Thursday, May 21, 2015

The Sacrament of Confirmation

The second sacrament of initiation is the Sacrament of Confirmation. The Sacrament of Confirmation is necessary to complete the grace we receive at our baptisms. The confirmed are more perfectly bound to the Church and enriched with the special strength of the Holy Spirit. They fully take on their roles as priest, prophet, and king and are more strictly obliged to spread and defend the faith by word, by deed, and by example.

The word “Christ” is the English translation of the Greek word “Christos”, which is the Greek translation of the Hebrew word “Messiah” meaning “anointed”. We have come to know “Christians” as followers of Christ, but a more accurate meaning is “an anointed people”. Anointing imprints a spiritual seal. Oil is rich in meaning and symbolism. It is a sign of abundance and joy. It cleanses, limbers, heals and is used for beauty. Chrism oil is used to anoint those being confirmed and is the sign of consecration. Once anointed, they share more completely in the mission of Jesus and their lives are to give off “the aroma of Christ.”

To consecrate means to “set aside” and to be sealed is a mark of ownership. When someone receives the Sacrament of Confirmation they are anointed, consecrated and sealed to the Lord. They become His property and their lives are no longer their own. It is a time when those who were baptized as infants assume the responsibility of their baptismal oaths their parents and god parents took for them. The responsibility then falls squarely on those who are confirmed.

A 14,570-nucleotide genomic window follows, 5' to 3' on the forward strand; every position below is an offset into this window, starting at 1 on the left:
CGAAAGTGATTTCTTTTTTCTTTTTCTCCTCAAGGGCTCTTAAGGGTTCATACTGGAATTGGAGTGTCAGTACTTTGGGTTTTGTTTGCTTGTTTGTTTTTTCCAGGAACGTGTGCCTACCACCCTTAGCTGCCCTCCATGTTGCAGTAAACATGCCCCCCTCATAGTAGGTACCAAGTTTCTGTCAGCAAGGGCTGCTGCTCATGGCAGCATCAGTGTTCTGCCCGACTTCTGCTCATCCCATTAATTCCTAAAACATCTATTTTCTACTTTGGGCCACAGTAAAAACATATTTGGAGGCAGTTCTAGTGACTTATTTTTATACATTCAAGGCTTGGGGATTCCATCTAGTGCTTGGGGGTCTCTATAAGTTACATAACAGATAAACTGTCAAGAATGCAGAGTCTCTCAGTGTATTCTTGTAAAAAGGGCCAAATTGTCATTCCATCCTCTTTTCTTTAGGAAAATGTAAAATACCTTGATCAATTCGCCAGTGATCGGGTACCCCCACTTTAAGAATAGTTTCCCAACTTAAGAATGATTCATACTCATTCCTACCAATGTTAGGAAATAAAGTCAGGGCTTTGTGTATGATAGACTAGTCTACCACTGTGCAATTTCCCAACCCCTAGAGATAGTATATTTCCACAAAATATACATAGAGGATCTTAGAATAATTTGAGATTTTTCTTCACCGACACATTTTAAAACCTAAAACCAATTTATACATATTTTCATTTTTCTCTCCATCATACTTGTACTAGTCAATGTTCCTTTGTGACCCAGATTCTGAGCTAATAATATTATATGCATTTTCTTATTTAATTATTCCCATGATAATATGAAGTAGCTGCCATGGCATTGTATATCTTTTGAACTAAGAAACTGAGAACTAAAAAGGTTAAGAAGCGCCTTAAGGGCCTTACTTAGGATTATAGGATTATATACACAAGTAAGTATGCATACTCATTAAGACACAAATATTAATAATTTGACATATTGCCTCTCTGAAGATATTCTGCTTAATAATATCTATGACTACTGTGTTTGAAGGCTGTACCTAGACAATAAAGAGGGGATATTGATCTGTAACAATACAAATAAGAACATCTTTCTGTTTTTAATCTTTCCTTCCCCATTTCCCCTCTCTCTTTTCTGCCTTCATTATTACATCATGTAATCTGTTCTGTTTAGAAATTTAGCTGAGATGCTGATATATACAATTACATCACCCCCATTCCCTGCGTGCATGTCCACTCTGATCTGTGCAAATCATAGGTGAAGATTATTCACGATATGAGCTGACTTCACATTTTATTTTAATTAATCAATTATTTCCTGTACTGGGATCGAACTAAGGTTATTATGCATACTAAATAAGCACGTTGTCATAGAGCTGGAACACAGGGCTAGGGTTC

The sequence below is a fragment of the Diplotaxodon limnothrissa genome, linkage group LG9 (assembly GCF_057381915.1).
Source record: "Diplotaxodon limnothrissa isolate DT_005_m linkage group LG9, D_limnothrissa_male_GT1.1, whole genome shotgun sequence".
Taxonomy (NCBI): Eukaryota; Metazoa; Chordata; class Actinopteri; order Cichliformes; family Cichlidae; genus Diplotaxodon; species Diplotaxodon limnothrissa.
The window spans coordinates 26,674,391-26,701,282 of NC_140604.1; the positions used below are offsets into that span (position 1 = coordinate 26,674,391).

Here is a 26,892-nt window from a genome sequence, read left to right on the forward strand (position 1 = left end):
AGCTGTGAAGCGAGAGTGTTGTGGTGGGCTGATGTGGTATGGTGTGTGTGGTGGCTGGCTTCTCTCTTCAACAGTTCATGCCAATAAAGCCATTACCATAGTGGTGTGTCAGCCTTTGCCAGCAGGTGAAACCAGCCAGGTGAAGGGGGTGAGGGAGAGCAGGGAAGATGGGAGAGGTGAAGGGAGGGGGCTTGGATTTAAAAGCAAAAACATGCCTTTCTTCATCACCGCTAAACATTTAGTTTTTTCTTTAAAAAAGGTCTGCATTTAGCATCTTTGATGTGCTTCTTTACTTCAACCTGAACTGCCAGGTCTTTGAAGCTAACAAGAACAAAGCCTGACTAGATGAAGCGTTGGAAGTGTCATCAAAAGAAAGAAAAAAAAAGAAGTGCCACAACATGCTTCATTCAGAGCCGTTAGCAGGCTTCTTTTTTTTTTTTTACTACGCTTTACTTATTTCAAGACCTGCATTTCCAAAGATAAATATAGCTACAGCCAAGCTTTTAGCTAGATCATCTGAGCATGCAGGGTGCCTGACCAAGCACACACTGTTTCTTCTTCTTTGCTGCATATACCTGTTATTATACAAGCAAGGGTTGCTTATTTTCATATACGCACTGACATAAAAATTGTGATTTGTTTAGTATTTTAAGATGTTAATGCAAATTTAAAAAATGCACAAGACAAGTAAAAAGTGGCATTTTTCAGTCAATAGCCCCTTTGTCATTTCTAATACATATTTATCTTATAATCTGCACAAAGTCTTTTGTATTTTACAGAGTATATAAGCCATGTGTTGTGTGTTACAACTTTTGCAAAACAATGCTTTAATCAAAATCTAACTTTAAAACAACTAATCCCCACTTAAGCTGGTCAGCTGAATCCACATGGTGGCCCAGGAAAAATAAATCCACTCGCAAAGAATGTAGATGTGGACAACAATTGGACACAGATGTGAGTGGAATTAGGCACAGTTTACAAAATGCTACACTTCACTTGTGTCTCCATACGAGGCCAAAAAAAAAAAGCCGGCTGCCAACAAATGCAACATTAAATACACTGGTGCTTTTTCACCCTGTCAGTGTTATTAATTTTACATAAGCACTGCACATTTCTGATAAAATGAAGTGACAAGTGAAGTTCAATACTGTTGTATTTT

Confirmation is a sacrament and carries with it the ancient meaning of an oath to the death. When someone is confirmed they swear an oath to take on more fully their role as priest, prophet, and king and share in Jesus’ mission to bear witness to the glory of God. They are to evangelize, spread the Gospel and live in such a way that it is apparent to anyone who looks upon them that they are children of God and brothers and sisters of Jesus. They are freely accepting the life that Jesus calls them to, even if that is a life of hardship or even death.

What confirmation is not is a rite of passage, a ticket to be punched, or a reason to have a photo opportunity in the Church with the old guy in funny ancient Roman robes with a party to follow. It is not something deserved or something owed. It is something given. It is an oath given to live as Christ in the world and die for Christ if required. God gives the confirmed the special grace they need to fulfill this task. To get confirmed and then not darken the doorstep of a Church again until you get married is perjury at best and condemnation at the extreme. An oath is often easy to take but hard to live up to. Unless someone is willing to pick up the cross and follow Christ they are better off not swearing the oath or receiving the Sacrament of Confirmation.

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